Fiction, History, Spies

Anthology: Agents of Treachery, Edited by Otto Penzler

November 22, 2010

When I think of spy fiction, I think novels. Evidently, so do most writers of spy fiction. Agents of Treachery (2010) is a rarity: an anthology of short fiction focused on spies and international intrigue. According to editor Otto Penzler, in fact, it is the only anthology of original spy fiction ever put together. His introduction argues that there’s a good reason for this: mainly, it’s damn hard to do short spy fiction well. His argument is compelling; his counter argument, it turns out, is this anthology, which is filled with effective work.

Only a handful of its selections disappoint. Joseph Finder’s “Neighbors,” for example, sets itself up as a perils of paranoia morality tale, as a right-wing architect worries over his new, dark-skinned neighbors; after deliberately withholding information for a while, this one resolves with a real cheat of a twist. Lee Child’s “Section 7(a) Operational” competently depicts the formation of a special ops team, only to resolve with a recursive metafictional punchline. “Destiny City” by James Grady chaotically depicts an agent’s undercover penetration of an al Qaeda cell in Washington, D.C. — good ideas here, but it feels too hastily executed, like a novel-length plot cramming itself into story form. And Stella Rimington, the only author in the volume whose work I’m familiar with, contributes a humdrum character study in “Hedged In,” another fear-thy-neighbor story with an unsympathetic narrator who misreads his wife’s behavior and stumbles into an MI-5 operation. These stories basically accomplish the goals they set for themelves, but generally fail to impress.

By and large, though, Agents of Treachery delivers enjoyable cloak and dagger stuff, an impressive sampler. The middle ranks for me included Charles McCarry, who opens the collection with “The End of the String,” a hard-hitting account of a coup d’etat in a small African nation in the 1950s as viewed through the eyes of a CIA field agent. In “Father’s Day,” John Weisman executes an authentic contemporary yarn about a tough paramilitary operative in Iraq on a dangerous mission tracking down a terrorist cell in a war zone; good, strong stuff, which resolves with an effective reversal. Gayle Lynds’ “Max is Calling,” though it telegraphs its ending, is an otherwise effective tale with a classic trenchcoat atmosphere; it’s about an eager young recruit’s first field assignment in Vienna, where he’s shown the ropes by a crafty old CIA hand. David Morrell’s highly political “The Interrogator” chillingly examines the use of sensory assault interrogation in the war on the terror, through the eyes of an intelligence officer uniquely positioned to tell truth from lies; somewhat pedantic, but powerfully so. Interrogation also rears its ugly head in “The Hamburg Redemption” by Robert Wilson, an interesting mystery about an agent who awakens in a German hotel room and gradually pieces together how he got there; though the payoff doesn’t quite match the build-up, overall it makes for an entertaining read.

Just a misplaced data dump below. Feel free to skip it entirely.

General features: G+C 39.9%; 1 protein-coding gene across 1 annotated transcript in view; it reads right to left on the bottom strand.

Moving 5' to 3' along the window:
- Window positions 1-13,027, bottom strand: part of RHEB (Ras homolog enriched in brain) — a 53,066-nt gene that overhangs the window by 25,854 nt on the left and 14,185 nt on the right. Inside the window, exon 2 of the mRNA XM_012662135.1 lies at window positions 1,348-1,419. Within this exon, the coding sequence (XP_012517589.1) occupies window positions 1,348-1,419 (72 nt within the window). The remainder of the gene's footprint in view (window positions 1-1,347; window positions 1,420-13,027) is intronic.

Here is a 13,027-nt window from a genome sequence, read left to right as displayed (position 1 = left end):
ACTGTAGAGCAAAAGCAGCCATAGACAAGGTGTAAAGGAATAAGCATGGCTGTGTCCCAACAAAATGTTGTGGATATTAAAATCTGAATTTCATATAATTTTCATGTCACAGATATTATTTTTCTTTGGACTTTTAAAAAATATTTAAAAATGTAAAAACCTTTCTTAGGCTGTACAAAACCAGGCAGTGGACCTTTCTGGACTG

Finally, on to the five standout stories. Andrew Klavan’s “Sleeping with My Assassin” is politically provocative stuff, turning the Russian sleeper agent meme on its ear. A network of deep cover moles in the US, orphaned by the Soviet collapse, is unexpectedly activated by mysterious means, and one agent copes with conflicting motivations in an edgy story combining traditional spycraft with opinionated geopolitical themes. Dan Fesperman’s “The Courier” is an engaging WWII historical about American agents in Switzerland, who use stranded Air Force pilots to smuggle intelligence from neutral territory back to the Allies via tense prisoner exchanges with the Germans. Their callous plan to feed misinformation to the enemy has expectedly tragic results.

“East of Suez, West of Charing Cross Road” by John Lawton brings some welcome comic relief to the volume, a clever historical farce about a hapless, low-grade army officer who tries to jazz up his career with a move to military intelligence; his efforts fail, but by chance he stumbles into intrigue when mistakenly targeted in a Russian honey trap. Flawlessly paced and fun, this one ends rather happily, a nice change of pace from the deadly seriousness of many of the other offerings. Also providing some humor is the ultmately darker “Casey at the Bat” by Stephen Hunter, a military actioner about a team of Allied spies and French resistance fighters in Normandy whose mission is to take out a bridge on the night before D-Day. This one clicks along briskly, a funny, complex, and exciting historical with an authentic feel for the era.

Fittingly, Penzler ends the volume with Olen Steinhauer’s deeply impressive “You Know What’s Going On,” an amazingly complicated experiment in form. It opens detailing a clever CIA operation to feed funds to a jihadist network, in order to backtrace the money to new leads. But as the story progresses — ricocheting backwards through time, from Geneva to Rome to Kenya — it changes point-of-view characters, and each new viewpoint paints a different picture of what’s really happening, backfilling info to illuminate what came before. It’s an impressive formal exercise, but also works on a pure story level, deft, intelligent, and intense. It rounds out a rich volume of thoroughly entertaining spy fiction, that’s left me with plenty of leads to follow up for future reading.

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